The opinion of the court was delivered by: NEAHER
Plaintiff, now aged 20, allegedly suffers from a neurological impairment that qualifies him to obtain through his local school board an individualized educational program appropriate to his special education needs, pursuant to N.Y.Educ. Law §§ 4401-4407 (McKinney's). The present action arises from the refusal of defendant Ambach, Commissioner of the New York State Education Department, to approve for the academic year 1976-1977 and thereafter, the plan of plaintiff's school board to contract for plaintiff's public education outside his school district and place him at the Trinity-Pawling School, a private residential school that purportedly offered an educational program appropriate to plaintiff's needs. The complaint alleges that the refusal unlawfully deprived plaintiff of a free education, in violation of the fifth and fourteenth amendments to the United States Constitution, federal statutory law, in particular, Section 504 of the Rehabilitation Act of 1973, 29 U.S.C. § 794, and the provisions of the Education for All Handicapped Children Act of 1975, 20 U.S.C. § 1401 et seq., and provisions of New York's constitution and statutory law.
For relief, plaintiff sought a declaration that the Commissioner's acts were unlawful as alleged, an injunction requiring defendant to execute contracts with the allegedly suitable and appropriate school attended by plaintiff and funding for his continued attendance, and a judgment directing reimbursement to plaintiff for his payment for education services which defendant did not pay but allegedly should have.
The action is now before the Court on plaintiff's motion for summary judgment, Rule 56(a), F.R.Civ.P., and defendant's motion to dismiss the complaint, Rule 12(b)(6), which has been treated by the parties as one for summary judgment. For the reasons that follow plaintiff's motion is denied, defendant's motion is granted and the action is dismissed.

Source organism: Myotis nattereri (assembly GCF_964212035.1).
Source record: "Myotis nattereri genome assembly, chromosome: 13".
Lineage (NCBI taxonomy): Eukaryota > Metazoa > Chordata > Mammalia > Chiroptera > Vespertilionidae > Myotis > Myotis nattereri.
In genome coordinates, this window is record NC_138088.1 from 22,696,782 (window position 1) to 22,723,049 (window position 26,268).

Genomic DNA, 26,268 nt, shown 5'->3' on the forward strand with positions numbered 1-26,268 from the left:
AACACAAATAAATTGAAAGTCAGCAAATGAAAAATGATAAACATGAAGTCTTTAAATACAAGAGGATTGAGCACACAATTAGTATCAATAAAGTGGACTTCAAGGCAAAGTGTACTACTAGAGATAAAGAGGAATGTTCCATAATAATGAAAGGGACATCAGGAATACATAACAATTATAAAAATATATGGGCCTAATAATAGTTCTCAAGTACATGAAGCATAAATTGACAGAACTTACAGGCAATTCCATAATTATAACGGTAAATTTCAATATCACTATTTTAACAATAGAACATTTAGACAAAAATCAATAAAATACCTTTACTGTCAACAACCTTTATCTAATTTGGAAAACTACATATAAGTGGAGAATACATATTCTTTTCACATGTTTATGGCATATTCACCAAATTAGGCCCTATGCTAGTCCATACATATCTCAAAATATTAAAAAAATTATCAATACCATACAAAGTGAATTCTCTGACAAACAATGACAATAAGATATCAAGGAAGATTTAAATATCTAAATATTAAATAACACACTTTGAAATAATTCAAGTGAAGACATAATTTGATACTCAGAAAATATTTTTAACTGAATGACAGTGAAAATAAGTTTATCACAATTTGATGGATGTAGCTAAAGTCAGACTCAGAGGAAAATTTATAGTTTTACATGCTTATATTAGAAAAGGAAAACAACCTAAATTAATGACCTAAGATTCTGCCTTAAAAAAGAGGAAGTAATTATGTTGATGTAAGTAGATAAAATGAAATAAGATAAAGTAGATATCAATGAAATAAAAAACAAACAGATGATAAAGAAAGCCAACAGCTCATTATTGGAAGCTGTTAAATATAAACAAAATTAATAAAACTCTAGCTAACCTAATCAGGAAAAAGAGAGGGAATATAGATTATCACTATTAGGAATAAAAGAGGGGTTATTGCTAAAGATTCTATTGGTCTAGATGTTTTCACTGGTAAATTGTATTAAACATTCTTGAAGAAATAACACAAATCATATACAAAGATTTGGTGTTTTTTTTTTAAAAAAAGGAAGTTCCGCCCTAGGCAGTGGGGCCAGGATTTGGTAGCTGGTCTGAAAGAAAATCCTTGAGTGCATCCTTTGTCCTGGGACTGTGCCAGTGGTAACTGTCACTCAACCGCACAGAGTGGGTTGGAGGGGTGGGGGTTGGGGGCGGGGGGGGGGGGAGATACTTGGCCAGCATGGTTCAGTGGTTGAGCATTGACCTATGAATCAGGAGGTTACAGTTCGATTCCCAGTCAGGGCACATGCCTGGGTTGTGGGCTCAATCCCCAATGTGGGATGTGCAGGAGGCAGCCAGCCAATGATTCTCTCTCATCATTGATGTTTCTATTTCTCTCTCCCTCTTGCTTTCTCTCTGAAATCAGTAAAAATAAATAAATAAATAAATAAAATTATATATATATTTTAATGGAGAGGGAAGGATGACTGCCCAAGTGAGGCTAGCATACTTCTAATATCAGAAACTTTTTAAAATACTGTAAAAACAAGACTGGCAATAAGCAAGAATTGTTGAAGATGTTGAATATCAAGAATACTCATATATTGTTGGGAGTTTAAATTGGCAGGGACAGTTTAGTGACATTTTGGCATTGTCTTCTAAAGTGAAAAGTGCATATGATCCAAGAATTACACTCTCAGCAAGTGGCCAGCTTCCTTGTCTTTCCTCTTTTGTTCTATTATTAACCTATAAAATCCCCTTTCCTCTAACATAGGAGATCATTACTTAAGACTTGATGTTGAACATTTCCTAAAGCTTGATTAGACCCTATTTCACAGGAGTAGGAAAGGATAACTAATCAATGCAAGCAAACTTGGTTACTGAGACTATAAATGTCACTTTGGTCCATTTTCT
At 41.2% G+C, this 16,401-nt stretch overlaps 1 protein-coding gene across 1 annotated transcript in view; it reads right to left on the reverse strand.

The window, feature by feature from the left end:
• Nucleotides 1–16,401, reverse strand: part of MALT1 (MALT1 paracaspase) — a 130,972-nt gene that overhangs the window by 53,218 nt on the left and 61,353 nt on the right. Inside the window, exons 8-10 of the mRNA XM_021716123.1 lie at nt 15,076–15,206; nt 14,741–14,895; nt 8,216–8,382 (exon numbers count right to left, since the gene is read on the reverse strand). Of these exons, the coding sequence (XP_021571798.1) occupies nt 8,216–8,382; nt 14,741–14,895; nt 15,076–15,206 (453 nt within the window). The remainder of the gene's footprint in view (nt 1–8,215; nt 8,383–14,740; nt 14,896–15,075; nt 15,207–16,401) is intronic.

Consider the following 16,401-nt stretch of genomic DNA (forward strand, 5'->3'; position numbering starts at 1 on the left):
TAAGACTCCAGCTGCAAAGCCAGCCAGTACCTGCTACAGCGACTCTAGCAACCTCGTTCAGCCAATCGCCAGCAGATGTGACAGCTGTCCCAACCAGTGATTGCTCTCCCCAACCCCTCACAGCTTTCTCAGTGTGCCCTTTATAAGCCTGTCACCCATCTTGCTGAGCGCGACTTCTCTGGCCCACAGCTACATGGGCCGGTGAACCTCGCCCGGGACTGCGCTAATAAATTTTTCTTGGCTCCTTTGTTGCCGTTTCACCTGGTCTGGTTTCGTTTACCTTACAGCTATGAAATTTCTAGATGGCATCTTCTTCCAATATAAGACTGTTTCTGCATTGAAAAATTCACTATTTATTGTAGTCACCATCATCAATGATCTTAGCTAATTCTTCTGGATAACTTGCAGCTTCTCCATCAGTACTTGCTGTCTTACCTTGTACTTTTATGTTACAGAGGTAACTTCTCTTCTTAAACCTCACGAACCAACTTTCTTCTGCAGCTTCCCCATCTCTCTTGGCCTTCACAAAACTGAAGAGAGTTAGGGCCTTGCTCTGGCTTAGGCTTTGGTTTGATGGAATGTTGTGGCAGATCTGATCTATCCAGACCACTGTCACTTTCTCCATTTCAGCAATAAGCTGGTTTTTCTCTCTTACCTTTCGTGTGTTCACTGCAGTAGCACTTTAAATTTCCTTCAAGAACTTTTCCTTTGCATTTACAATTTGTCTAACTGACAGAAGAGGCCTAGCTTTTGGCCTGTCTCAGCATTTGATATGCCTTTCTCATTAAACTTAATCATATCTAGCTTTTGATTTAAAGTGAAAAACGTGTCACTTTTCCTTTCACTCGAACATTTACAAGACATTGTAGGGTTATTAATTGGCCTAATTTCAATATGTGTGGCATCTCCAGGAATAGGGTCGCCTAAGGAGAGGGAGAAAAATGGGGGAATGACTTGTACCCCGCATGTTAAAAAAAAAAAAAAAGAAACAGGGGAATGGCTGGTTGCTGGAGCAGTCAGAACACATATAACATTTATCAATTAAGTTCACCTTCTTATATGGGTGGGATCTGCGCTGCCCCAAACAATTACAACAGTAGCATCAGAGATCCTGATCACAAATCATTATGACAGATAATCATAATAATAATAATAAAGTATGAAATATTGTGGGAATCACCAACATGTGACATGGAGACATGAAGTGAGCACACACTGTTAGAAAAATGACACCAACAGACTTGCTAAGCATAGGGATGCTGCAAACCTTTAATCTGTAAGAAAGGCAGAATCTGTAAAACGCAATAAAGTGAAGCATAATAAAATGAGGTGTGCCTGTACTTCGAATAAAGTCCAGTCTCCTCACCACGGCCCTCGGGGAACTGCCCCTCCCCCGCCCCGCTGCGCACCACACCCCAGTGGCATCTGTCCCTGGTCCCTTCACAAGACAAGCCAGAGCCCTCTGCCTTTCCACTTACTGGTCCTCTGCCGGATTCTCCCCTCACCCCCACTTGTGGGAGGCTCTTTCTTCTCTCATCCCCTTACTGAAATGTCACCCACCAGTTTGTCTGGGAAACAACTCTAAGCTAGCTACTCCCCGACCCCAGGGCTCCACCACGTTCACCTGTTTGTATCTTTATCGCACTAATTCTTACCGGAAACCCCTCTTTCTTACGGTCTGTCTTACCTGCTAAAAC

Before the merits of the motions are discussed it will be helpful briefly to put this lawsuit in the statutory and administrative context from which it arose, viz., the provision of free public education to handicapped children. While § 504 of the Rehabilitation Act generally proscribes discrimination against any "otherwise qualified handicapped individual" in any program or activity receiving federal funds, the Education for All Handicapped Children Act, supra, provides a detailed, comprehensive scheme for assuring that handicapped children obtain an appropriate, free education.
States that wish to alleviate the financial burden of providing appropriate educational services for handicapped children can receive the federal funds made available by this Act on a fiscal year basis, by complying with various requirements of the federal statute and implementing regulations, 45 C.F.R. Part 121a. To be eligible for these funds the State must have "in effect a policy that assures all handicapped children the right to a free appropriate public education," 20 U.S.C. § 1412(1), and a plan modeled on the provisions of 20 U.S.C. § 1413(b), detailing the policies and procedures that will insure there are sufficient kind and number of facilities, personnel and services throughout the State to achieve the goal of educating handicapped children, see 20 U.S.C. § 1412(2)(A)(iii). Under 20 U.S.C. § 1412(5)(A) the State also must establish the procedural safeguards set forth in 20 U.S.C. § 1415.